The U.S. trade deficit ballooned in November, as the price of imported oil jumped more than $5 per barrel and revived consumer and manufacturer demand pushed imports to their highest in nearly a year.
The gap grew 9.7 percent to $36.4 billion, the biggest deficit since January 2009, as trade continued bouncing back from a sharp fall caused by the global financial crisis, a Commerce Department report on Tuesday showed.
Analysts saw the data, which also showed exports rising for a seventh straight month, as more evidence the United States was emerging from its deepest recession since the 1930s.
A lot of (the increase in the trade gap) had to do with oil prices, said James O'Sullivan, chief economist at MF Global in New York.
You are still on track for a big surge in exports in the fourth quarter ... This is still consistent with the global economic recovery, he said.
For a graph charting the trade deficit and the percentage change in 2009 exports and imports versus 2008, please click on http://link.reuters.com/rad23h
Macroeconomic Advisers nudged its estimate of U.S. fourth-quarter economic growth slightly higher to 5.6 percent but others said the report was neutral or slightly negative.
Commerce Secretary Gary Locke, speaking for the Obama administration, hailed the trade figures as a welcome sign of economic growth and increasing consumer demand.
But as the economy recovers, the trade gap could widen even further in 2010 and become a drag on growth, said Paul Dales, U.S. economist for Capital Economics in Toronto.
Another report showed U.S. chain store sales declined 3.0 percent the week ending January 9, from the prior week. But sales were 1.7 percent more than the same week last year.
U.S. consumer confidence also edged higher in January, a third report showed, but remained below levels signaling that consumers were optimistic about the future.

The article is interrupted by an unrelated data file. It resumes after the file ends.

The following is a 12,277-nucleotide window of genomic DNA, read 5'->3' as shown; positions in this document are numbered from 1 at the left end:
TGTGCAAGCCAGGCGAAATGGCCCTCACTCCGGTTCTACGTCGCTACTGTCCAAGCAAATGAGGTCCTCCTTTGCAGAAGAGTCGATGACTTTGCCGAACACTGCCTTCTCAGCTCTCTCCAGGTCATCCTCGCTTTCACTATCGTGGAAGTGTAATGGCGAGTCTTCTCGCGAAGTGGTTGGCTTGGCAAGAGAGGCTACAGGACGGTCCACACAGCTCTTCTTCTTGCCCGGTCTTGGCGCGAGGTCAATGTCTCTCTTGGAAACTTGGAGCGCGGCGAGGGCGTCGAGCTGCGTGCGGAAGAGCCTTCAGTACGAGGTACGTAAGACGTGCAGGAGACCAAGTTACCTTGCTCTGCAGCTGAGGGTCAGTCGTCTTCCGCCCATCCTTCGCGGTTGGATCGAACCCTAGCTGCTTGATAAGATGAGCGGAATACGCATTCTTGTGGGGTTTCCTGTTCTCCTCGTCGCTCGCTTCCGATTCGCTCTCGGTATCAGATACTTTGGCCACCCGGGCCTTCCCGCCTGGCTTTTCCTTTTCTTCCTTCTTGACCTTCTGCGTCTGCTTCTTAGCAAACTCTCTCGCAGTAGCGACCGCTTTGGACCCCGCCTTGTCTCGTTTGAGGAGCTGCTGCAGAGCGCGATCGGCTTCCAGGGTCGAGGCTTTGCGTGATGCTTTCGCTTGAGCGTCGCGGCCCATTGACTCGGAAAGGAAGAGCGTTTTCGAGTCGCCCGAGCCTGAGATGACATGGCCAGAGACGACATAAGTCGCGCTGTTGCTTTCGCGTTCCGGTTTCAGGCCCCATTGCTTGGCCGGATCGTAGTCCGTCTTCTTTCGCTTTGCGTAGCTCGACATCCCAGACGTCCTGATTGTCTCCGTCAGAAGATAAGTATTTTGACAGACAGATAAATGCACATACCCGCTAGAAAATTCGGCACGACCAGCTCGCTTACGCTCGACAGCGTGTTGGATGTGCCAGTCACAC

U.S. imports of goods and services jumped 2.6 percent to $174.6 billion, the highest since December 2008.
The average price for a barrel of imported oil rose to $72.54, the highest since October 2008, but volume was the lowest in more than 10 years.
The overall import jump reflected gains in industrial supplies and materials, consumer goods and capital goods, which more than offset slight declines for food and auto imports.
The trade data had little impact on financial markets. U.S. stocks were lower, weighed down by disappointing earnings from Alcoa Inc and an earnings warning from Chevron Corp. For more, see.
RECORD HIGH EXPORTS TO CHINA
U.S. exports of goods and services rose by a less-robust 0.9 percent in November to $138.2 billion, the highest in a year. The weak U.S. dollar has given exports a boost, but they are still well below the peak of $164.4 billion set in July 2008 before the global financial crisis sent trade plummeting.
The November tally included a record $7.3 billion to China, beating the record set just one month before.
Soybeans were the major cause of the increase in exports to China in both October and November, as U.S. suppliers stepped in to fill a shortage caused by drought in Argentina.
U.S. semiconductor exports to China were down $1.5 billion in the first 11 months of 2009, as the U.S. trade deficit for advanced technology goods hit a record in November.
Further gains in U.S. exports to China might be difficult because of what most economists agree is a significantly undervalued Chinese currency, which gives Chinese companies a big price advantage over foreign competitors.
But following that country's robust trade figures for December, the People's Bank of China moved on Tuesday to tighten monetary policy by boosting reserve requirements for commercial lenders.
That, plus a narrowing of the U.S. trade deficit with China in November, could take some of the immediate heat off Beijing to raise the value of its currency.
U.S. food, feed and beverage exports posted the biggest overall gain in November, followed by autos and capital goods. Exports of consumer goods and industrial materials showed slight declines.
Meanwhile, the annual U.S. trade gap appears likely to fall below $400 billion in 2009 for first time since 2001. Through the end of November, the trade gap totaled $340.6 billion.
(Reporting by Doug Palmer, Editing by Andrea Ricci)